They say age is just a number, but in this rare case scenario, a really big one. Born on October 26, 1900, in the mountains of Bolivia, the oldest resident, Julia Flores Colque, in the town of Sacaba celebrated her 118th birthday last Oct. 26. The town’s city hall organized festivities for Mama Julia, as they call her, in the community.
They marked her special day with cake, music, and dancing. Family, friends, and volunteers brought her gifts and took pictures with her. Dressed in traditional Quechua clothes, complete with white sombrero, Flores played the charango, a type of Andean lute, at her party and tucked into a birthday cake. She even got up to dance with her guests, encouraging them to clap along to the music.
Following the death of a woman in Japan earlier this year, Flores Colque may now be the oldest person in the world. The Mayor’s office and her family are now working to nominate her for a Guinness World Record to officially recognize her as the oldest person in the world.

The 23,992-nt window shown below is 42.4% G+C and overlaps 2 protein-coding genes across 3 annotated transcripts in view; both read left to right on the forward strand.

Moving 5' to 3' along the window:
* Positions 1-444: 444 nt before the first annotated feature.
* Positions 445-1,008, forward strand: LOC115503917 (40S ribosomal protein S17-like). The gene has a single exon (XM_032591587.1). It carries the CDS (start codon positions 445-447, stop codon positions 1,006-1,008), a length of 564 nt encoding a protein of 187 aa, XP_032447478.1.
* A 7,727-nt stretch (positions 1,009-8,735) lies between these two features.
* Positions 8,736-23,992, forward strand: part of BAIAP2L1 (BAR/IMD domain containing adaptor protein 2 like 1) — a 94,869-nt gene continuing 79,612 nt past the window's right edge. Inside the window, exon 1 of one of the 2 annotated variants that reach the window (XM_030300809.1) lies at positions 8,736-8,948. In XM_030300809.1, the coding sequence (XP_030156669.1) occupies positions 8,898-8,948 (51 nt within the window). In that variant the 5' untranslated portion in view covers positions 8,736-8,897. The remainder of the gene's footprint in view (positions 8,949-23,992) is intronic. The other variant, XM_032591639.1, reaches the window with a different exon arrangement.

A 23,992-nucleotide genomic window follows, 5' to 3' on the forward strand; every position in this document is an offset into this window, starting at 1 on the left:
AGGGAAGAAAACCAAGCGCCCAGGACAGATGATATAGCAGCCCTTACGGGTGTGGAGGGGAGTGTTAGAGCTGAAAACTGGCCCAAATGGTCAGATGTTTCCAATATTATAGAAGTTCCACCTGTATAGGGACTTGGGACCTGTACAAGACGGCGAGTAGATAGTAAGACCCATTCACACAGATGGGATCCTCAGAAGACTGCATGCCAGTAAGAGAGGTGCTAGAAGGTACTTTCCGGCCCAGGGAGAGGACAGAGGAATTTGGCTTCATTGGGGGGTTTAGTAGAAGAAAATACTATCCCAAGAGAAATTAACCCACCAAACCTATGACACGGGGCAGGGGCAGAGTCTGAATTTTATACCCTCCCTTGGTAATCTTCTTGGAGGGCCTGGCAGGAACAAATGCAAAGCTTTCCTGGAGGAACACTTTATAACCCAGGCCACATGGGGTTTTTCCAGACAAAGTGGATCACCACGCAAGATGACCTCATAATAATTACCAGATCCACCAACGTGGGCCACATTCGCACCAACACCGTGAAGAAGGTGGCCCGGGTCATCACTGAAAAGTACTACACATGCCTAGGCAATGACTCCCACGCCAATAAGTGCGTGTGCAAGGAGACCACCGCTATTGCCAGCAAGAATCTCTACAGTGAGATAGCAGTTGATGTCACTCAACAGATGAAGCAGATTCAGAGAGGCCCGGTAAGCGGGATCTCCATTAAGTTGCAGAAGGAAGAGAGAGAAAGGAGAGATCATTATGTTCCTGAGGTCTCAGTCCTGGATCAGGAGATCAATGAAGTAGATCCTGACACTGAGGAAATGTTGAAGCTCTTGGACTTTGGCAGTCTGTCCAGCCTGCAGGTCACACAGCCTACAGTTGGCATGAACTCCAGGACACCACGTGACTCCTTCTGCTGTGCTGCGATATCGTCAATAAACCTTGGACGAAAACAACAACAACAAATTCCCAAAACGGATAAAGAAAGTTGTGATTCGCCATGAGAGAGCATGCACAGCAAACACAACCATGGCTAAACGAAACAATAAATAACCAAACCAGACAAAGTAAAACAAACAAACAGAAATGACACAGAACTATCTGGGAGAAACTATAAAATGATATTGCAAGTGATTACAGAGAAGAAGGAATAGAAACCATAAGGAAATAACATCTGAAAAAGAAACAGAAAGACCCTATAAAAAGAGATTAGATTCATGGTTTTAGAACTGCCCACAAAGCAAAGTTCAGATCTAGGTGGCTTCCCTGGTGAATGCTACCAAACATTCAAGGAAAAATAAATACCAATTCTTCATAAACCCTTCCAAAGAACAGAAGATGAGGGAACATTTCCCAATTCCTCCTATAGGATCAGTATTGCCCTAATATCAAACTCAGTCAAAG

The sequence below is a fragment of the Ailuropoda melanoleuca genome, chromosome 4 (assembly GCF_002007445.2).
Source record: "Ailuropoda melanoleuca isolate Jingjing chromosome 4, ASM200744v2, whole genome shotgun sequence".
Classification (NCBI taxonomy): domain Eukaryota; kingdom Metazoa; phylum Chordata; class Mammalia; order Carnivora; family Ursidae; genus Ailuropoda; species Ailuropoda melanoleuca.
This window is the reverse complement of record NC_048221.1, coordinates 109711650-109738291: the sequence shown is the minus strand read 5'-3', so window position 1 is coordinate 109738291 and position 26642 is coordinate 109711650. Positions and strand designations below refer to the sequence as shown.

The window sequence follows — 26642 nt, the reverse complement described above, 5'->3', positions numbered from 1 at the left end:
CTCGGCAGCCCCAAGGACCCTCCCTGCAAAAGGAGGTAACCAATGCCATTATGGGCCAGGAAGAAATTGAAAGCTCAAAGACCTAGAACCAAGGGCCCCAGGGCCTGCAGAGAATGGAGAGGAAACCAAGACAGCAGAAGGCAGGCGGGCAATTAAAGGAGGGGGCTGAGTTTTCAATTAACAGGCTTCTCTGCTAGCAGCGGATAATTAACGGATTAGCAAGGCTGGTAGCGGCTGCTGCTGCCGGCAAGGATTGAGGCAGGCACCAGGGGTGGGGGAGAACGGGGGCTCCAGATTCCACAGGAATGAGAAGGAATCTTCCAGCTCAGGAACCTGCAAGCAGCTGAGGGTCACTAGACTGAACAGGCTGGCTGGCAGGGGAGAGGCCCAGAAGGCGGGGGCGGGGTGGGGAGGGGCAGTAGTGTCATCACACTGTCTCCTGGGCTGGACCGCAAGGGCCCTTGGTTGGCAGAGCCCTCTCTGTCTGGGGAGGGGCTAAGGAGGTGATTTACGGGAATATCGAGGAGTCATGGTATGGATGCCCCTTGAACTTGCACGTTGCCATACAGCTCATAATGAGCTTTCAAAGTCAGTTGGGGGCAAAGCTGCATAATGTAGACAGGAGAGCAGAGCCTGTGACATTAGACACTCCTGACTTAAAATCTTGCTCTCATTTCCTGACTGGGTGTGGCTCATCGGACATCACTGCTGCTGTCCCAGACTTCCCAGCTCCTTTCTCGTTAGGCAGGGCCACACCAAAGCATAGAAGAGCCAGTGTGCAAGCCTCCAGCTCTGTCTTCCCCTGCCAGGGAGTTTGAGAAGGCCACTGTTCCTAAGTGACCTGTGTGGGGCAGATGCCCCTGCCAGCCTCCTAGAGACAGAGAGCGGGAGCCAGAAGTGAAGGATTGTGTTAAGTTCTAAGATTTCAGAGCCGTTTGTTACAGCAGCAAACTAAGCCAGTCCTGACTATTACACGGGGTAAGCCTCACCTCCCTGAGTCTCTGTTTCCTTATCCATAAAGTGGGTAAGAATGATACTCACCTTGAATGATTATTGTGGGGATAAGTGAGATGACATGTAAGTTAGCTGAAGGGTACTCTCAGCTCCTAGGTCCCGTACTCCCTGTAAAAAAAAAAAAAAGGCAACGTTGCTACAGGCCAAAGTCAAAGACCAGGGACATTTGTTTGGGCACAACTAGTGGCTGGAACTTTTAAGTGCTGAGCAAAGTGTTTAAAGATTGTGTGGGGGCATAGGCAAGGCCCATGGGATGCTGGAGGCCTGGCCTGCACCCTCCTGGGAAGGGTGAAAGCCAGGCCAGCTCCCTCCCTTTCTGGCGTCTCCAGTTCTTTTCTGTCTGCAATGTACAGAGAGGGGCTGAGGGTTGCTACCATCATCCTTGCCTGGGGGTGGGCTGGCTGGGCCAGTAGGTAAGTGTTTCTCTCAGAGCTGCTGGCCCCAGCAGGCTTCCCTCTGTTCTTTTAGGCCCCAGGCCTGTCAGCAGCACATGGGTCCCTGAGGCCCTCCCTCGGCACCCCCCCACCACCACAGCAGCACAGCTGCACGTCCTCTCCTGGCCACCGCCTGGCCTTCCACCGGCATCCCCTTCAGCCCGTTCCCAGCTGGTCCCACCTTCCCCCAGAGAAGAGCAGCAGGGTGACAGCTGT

During her long life, she has seen two world wars. And the town where she is from has grown from 3,000 people to 175,000. Today, Flores Colque looks like a stone statue. She cannot hear very well, but she is alert. She seems most interested in her cats, rooster, and scolds her small dog when the animal goes into the road.
“She’s always been active, easy-going, and fun,” says her grandniece, who lives with her in a simple home with a dirt floor.
Government officials have paid for some improvements to the house, adding a brick path and railings so Flores Colque can walk safely. With Bolivia being one of the South American countries with highest levels of death, Flores Colque’s age makes her especially notable. The Mayor’s office calls her as part of the country’s living history.